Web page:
Two of the world’s biggest banks are reportedly being sued for $5 million in a professional negligence lawsuit, by a group of Irish nuns.
The latest reports suggest that US investment bank Morgan Stanley and Germany’s Deutsche Bank are facing a lawsuit from 88 Irish nuns – including groups such as the Sisters of Charity of Jesus and Mary, the Irish Veterinary Benevolent Fund and the Holy Faith Sisters – who claim that the banks profited at their expense.
The nuns allege that the banks cost them millions of pounds by failing to fulfil a contractual obligation to redeem an investment with Germany’s Dresdner Bank. The nuns bought euro-denominated notes worth approximately £4.8 million back in 2005, and required their debt to be redeemed when the Dresdner Bank’s credit rating fell below a previously agreed level.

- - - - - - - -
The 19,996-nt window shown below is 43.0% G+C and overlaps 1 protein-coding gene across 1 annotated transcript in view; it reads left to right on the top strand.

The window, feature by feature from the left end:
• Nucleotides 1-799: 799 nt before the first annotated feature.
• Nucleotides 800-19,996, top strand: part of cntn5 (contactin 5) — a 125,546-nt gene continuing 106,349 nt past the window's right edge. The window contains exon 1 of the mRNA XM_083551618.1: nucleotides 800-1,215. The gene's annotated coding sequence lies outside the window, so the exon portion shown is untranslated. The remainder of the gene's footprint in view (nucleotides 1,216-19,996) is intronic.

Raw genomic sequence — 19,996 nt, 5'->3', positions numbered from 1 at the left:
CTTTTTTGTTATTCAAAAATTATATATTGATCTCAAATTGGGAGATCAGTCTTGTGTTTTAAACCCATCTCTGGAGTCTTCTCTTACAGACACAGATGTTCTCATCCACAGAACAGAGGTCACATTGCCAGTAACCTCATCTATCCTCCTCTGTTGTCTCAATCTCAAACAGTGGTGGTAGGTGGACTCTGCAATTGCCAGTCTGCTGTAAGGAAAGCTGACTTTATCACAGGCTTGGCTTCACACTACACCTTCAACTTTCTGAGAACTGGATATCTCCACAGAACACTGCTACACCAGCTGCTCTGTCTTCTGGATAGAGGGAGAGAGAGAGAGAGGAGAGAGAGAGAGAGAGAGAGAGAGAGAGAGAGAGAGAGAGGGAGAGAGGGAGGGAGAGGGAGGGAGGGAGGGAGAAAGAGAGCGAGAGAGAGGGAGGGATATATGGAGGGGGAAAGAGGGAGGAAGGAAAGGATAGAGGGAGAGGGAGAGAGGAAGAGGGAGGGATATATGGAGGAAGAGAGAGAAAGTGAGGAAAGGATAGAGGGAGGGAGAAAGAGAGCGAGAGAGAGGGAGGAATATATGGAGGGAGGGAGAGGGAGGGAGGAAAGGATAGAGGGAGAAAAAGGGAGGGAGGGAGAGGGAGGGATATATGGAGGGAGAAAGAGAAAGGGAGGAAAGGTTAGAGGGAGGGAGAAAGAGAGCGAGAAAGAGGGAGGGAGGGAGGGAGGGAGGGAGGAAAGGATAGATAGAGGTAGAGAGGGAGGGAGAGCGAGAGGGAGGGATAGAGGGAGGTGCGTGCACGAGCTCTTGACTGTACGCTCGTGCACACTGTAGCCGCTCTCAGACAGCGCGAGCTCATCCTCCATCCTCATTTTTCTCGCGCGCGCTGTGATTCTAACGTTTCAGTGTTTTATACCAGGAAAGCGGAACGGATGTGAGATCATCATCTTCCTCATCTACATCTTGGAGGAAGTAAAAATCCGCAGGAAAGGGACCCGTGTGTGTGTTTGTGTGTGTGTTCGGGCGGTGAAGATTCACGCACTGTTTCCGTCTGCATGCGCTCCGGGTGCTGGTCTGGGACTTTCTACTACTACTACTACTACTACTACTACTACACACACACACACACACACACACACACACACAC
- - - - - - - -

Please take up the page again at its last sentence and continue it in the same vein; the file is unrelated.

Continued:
As part of an accusation of breach of contract – usually covered under the terms of a financial institution’s professional indemnity policy – the nuns claim that Morgan Stanley delayed redeeming the debt until they could be sure they wouldn’t incur any losses. The complainants say that this cost them more than $4.7 million, as well as lost interest payments of over $700,000, whilst Morgan Stanley are said to have gained $11.2 million from the delayed action.
Deutsche Bank is named as a defendant in the lawsuit due to its role as custodian for the notes.